Remember that there is no right or wrong answer. Be respectful of other’s opinion and try to see from their point of view. If you do not fully understand their ideas, make sure to ask them to go into further detail in a polite manner.

9) Give Spoiler Alerts

Set a rule to have discussion only focus on the dedicated section of the book. There is nothing worse than spoilers when you are so engulfed in the story.

10) Have Fun!

Make sure everyone is having a good time, and keep everyone’s feelings in mind when making decisions. The most important part of having a book club is enjoying yourself — so have fun!

Creating a summer book club will allow not just you but everyone in the group to develop their critical thinking and expand their horizons. Keeping your mind sharp when school is out is always important for setting up for an efficient academic year.

Happy reading!

Review a Book

Fellow writers and readers,

We have openings for book reviewers. If you’re interested in receiving a complimentary copy of one of our young adult books, either existing or upcoming, we invite you to fill out the form below:

Adapting to New Forms of Storytelling: What Are Your Options?

By: Grace Hudgins

Technology and social media platforms have changed the game when it comes to storytelling. Now, stories are instant, digital, and visual. We no longer have to wait for the latest news to be printed or broadcasted, because with social media websites like Twitter, Facebook, and Snapchat, we’re always up-to-date with current events.

Print is still living and breathing just fine in my opinion, but sometimes, my preference for physical books and newspapers causes me to lag behind in current events. However, as I became more reliant on my iPhone for information, I slowly started to adapt to the “digital takeover” as I like to call it. And you know what? I didn’t mind.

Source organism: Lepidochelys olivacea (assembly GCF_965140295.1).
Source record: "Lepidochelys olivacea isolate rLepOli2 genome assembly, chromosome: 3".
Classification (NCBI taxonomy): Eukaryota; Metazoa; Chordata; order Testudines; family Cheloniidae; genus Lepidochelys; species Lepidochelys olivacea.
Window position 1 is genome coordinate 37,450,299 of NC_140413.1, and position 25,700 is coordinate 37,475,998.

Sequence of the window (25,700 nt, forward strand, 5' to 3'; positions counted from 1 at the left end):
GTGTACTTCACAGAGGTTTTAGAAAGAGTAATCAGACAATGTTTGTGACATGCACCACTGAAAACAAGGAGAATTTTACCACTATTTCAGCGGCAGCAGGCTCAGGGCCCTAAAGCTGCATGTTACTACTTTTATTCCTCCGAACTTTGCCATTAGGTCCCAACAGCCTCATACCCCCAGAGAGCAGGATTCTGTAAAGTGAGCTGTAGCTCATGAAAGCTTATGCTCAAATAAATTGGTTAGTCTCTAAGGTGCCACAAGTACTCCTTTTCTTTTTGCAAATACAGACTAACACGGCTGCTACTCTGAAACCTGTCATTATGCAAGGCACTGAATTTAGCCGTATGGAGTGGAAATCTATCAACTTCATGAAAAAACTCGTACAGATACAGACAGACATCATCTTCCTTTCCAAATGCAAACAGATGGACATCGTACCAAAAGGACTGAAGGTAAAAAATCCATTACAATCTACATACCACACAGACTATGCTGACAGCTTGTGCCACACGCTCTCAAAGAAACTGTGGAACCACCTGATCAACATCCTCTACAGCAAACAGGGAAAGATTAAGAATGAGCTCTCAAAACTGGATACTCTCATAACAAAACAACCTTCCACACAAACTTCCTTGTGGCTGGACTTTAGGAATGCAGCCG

I realized this digital era is unavoidable, but it’s a force that can be reckoned with once it’s given a chance.

book with letters.JPGWhat I’m trying to say is there are more advantages to reading stories online, or on your tablet or smartphone because of how much storytelling tools have advanced. Instead of only words flooding our screens, technology allows us to actually be in the story, see the story, and feel the story. Pictures, GIFs, videos (short and long), and other graphics make the story more appealing and entertaining to be a part of.

If you still haven’t made the transition to digital storytelling, start off slow. Get your news online and stick to reading books in print — it’s what I do. I tried to read my favorite books on apps like iBooks and on a Kindle, but I found out that I preferred to have the actual book in my hand, not my iPad. Whatever you choose to do, converting to digital isn’t so bad.